Industrial Hydrogen Technologies Thuringia WaTTh at the Arnstadt site

© Fraunhofer IKTS
Location of the WaTTh hydrogen application center.
© Fraunhofer IKTS
Awarding ceremony for subsidies, with Thuringia’s Economics Minister, Wolfgang Tiefensee, and the site manager, Dr. Roland Weidl.

As a versatile energy carrier, hydrogen will play a key role in decarbonizing our world. In parallel with the worldwide expansion of hydrogen infrastructure, the economic scaling of hydrogen technologies is becoming more and more essential. In order to be able to cover the future nation-wide demand for green hydrogen and to make it directly available to industrial end users, electrolysis systems needs to be significantly further developed.

Fraunhofer IKTS operates the Hydrogen Application Center WaTTh at its Arnstadt site to achieve just that. The focus is not only on automated stack assembly and smart machine and production design but also on logistics and data acquisition, framed as industrial data concepts. The WaTTh’s cooperation with the BITC, which is already located in Arnstadt and focuses on ceramics and battery production research
(Industry 4.0), produces synergistic effects. In an effort to upscale electrolysis technology, the goal is to develop all subcomponents of hydrogen technology into the 10 to 100 kilowatt class. We are focusing on high-temperature electrolysis with solid oxide cells (SOE) as well as alkaline electrolysis (AEL).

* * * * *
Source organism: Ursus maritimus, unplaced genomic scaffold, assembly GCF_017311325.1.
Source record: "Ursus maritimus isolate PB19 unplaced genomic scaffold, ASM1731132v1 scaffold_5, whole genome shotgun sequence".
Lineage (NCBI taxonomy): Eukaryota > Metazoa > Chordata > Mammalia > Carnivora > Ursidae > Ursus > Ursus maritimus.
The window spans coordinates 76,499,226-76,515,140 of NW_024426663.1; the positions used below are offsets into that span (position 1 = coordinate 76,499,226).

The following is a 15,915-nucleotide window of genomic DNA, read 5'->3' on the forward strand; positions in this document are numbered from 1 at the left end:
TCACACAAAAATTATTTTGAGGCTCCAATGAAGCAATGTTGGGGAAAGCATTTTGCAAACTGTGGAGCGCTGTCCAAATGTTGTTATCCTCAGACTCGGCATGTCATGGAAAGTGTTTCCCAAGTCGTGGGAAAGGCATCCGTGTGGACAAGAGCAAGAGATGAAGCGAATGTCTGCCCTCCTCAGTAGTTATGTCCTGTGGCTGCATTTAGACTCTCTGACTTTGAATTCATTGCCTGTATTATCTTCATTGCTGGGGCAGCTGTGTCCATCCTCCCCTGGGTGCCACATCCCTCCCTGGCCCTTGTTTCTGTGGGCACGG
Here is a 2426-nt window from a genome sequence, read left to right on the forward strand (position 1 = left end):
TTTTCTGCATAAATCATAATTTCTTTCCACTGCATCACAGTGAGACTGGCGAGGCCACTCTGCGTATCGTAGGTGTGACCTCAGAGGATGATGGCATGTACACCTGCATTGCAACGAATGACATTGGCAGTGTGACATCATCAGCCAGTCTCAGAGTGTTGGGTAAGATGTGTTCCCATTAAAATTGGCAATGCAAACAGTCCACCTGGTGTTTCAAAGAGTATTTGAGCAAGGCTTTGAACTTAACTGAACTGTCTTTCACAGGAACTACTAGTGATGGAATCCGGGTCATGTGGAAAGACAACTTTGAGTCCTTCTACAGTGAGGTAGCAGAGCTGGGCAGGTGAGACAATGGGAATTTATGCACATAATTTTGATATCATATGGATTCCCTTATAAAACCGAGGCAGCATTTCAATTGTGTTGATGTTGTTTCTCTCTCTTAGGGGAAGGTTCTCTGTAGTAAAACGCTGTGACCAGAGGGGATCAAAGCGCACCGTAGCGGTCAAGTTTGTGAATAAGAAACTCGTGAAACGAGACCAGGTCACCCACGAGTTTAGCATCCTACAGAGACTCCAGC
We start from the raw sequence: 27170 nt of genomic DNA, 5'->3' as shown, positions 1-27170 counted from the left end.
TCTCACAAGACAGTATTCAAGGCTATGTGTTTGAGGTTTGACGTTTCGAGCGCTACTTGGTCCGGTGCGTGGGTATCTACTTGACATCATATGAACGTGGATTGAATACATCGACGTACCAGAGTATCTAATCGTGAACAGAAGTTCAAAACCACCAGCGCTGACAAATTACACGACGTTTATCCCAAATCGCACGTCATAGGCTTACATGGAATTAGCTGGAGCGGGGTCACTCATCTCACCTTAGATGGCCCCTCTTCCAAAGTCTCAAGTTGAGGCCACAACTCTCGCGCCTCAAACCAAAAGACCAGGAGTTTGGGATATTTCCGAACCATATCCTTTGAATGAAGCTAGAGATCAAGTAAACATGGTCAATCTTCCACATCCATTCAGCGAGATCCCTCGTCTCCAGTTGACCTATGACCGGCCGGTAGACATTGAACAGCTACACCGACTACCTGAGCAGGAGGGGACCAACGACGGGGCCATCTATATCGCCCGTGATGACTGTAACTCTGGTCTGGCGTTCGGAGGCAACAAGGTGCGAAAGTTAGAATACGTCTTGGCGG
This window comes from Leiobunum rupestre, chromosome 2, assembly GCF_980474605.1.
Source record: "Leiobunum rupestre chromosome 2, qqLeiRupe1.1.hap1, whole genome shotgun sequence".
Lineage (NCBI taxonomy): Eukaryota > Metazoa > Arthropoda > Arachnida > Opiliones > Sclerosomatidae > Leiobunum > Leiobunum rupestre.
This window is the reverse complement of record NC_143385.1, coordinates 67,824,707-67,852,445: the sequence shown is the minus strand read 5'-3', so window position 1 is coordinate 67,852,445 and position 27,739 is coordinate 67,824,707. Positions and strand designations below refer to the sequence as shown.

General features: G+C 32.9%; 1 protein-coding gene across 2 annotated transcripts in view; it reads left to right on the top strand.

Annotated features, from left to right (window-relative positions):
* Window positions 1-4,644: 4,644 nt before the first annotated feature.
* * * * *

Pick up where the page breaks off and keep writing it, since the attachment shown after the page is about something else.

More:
Since producing highly scaled stacks is not feasible in a laboratory environment, WaTTh provides the corresponding production and quality testing procedures as well as test fields on a pilot-plant scale. IKTS thus contributes to the timely achievement of industrial maturity and large-scale stack production.

To expand the capabilities of WaTTh, a power-to-X plant with customized high-temperature electrolysis cells will also be installed. This plant will demonstrate how co-electrolysis from CO2 and water produces sustainable, CO2-neutral raw materials and fuels, in a fully automated process.

Another major contribution that hydrogen can make to decarbonizing industry lies in its use for generating heat in industrial furnaces. According to the current state of the art, these furnaces use natural gas, oil or electrical energy. In order to make hydrogen-fired furnaces more attractive as a field of activity for cooperation partners in regional industries, in particular the ceramics industry and industrial furnace construction, and to demonstrate and explore the resulting possibilities, the plan is to construct and operate a modular hydrogen-fired sintering furnace with corresponding furnace peripherals. As a demonstrator in modular design, different variants of H2 heat generation will be tested, analyzed and verified, and established firing processes will be adapted for this type of heat generation.

In order to ensure sufficient space for the set-up and activities, an adjacent vacant lot (13,000 m2) has been acquired.

We thank the Thuringian Ministry of Economy, Science and Digital Society for its financial support.

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